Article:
The evidence shows that while things are not what they used to be, they have not fallen apart—just as the printing press did not lead to information overload in the 16th century nor did cars, planes, phones, and TVs kill sociability in the late 20th century. Meanwhile, a majority of the world’s households use digital media to connect with each other. Can more than 3 billion internet accounts and 7 billion mobile accounts be wrong? Although employers force some people to go online, most use is voluntary. In the United States alone, 68% of adults have smartphones; 45% have tablets (many have both). Fully 87% of American adults are on the internet; in the emerging generation, almost all (96%) U.S. teens are on the internet. (These percentages were supplied on Christmas week, 2015 by my collaborator Lee Rainie, Director of the Pew Internet and American Life Project.) And digital devices do not molder idly in desktops, purses, or pockets: Nearly two-thirds (63%) say they go online at least several times a day.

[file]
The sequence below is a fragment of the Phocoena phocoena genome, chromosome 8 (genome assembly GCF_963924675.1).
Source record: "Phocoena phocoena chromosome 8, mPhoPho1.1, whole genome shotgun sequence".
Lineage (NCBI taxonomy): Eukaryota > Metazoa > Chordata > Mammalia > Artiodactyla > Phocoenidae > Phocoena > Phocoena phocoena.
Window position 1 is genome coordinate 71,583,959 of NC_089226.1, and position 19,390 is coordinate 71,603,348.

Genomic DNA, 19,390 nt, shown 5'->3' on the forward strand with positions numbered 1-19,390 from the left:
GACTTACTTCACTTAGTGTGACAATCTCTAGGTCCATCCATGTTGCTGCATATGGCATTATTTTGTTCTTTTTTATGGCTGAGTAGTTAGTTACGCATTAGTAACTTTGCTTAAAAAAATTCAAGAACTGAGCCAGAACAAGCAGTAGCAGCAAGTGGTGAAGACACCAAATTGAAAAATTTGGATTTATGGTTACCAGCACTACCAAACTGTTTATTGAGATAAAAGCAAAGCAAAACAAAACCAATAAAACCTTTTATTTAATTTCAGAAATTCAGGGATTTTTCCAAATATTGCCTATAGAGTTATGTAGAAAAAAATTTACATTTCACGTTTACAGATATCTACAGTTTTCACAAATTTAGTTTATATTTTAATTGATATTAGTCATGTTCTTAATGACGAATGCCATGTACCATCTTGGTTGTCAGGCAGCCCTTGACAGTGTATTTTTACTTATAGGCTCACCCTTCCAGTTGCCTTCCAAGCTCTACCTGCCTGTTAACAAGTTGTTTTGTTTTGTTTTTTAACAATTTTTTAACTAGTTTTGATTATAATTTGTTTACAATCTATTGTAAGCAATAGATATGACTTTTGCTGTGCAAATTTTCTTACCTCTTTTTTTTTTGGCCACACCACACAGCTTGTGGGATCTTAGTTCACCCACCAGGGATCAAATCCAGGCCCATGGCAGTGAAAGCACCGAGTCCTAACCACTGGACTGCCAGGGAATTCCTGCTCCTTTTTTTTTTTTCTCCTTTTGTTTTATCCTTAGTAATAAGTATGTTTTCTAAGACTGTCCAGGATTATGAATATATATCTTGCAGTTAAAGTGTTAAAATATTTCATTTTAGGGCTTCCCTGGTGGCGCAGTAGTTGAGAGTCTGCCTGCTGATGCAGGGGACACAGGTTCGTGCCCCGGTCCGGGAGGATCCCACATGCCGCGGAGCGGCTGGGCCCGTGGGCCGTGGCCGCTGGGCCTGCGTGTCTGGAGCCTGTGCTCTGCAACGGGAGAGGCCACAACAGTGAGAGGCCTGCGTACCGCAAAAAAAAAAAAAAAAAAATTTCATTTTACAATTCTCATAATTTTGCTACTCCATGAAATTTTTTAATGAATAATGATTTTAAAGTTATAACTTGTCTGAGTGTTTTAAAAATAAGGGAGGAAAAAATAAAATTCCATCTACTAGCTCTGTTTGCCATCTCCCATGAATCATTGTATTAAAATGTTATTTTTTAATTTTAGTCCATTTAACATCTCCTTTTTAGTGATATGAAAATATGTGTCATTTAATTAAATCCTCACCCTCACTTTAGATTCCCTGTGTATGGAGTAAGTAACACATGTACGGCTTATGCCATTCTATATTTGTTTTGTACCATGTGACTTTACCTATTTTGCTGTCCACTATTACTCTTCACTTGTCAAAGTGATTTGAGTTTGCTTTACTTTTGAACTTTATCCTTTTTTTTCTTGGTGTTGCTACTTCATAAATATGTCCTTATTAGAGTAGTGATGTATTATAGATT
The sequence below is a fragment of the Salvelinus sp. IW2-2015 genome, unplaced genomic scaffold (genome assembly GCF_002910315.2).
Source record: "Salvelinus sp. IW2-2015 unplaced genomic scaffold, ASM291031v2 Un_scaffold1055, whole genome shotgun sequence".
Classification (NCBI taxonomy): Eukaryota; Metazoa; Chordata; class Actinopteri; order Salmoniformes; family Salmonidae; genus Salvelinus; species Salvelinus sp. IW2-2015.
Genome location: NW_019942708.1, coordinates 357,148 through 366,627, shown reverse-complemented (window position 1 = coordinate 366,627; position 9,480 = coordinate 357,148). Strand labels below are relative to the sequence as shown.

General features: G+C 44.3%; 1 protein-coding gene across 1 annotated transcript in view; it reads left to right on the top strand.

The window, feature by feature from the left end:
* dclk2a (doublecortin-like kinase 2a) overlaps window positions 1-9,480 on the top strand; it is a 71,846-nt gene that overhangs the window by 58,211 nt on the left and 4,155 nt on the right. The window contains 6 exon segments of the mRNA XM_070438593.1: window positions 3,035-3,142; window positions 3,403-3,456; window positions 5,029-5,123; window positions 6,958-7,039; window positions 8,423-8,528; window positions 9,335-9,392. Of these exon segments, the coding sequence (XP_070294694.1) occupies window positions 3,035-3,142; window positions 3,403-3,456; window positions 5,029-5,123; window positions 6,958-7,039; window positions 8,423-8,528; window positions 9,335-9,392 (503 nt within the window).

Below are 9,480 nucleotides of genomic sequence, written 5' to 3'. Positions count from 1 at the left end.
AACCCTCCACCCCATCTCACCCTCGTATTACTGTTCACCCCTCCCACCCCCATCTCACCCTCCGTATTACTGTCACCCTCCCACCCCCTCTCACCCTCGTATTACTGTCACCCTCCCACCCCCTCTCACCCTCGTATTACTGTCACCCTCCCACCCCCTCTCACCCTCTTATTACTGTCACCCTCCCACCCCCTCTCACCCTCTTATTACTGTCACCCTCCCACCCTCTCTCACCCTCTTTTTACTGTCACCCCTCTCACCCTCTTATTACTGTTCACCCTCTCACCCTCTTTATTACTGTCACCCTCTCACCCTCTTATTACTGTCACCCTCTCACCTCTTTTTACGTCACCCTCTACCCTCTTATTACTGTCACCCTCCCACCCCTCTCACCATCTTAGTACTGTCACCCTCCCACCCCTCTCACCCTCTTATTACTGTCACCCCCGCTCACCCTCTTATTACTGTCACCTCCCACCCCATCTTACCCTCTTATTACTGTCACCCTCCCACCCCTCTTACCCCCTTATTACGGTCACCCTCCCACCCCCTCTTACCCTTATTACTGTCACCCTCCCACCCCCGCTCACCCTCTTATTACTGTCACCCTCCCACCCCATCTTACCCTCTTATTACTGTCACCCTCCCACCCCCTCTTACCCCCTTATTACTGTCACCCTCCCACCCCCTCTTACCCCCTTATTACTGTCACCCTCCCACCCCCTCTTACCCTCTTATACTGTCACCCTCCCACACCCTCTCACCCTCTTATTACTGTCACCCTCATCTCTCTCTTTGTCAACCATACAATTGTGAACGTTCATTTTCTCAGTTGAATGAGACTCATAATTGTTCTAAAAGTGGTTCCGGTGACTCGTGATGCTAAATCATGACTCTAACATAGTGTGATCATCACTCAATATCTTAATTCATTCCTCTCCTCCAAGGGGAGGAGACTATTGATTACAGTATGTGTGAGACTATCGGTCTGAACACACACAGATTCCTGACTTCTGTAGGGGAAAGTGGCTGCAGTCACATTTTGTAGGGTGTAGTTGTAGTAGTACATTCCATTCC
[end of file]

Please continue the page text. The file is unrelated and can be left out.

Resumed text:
The Social Network Revolution

The world’s involvement with digital media has been both an outgrowth and reinforcement of the turn from groups to networks. Arguably, the social network revolution has been less noticed than the digital media revolutions (internet+mobile) because it is a change in how people and organizations connect rather than the trillion-dollar manifestation of material media objects such as PCs, servers, and mobile devices. Yet, the social network revolution began before the advent of personal computers, the internet, and personal phones. It is a move towards flexibly connected “networked individualism” that goes past the tendency to see societies as built on palpable bounded groups or falling apart into hordes of alienated disconnected individuals—the underlying group vs. zombie tension in The Walking Dead.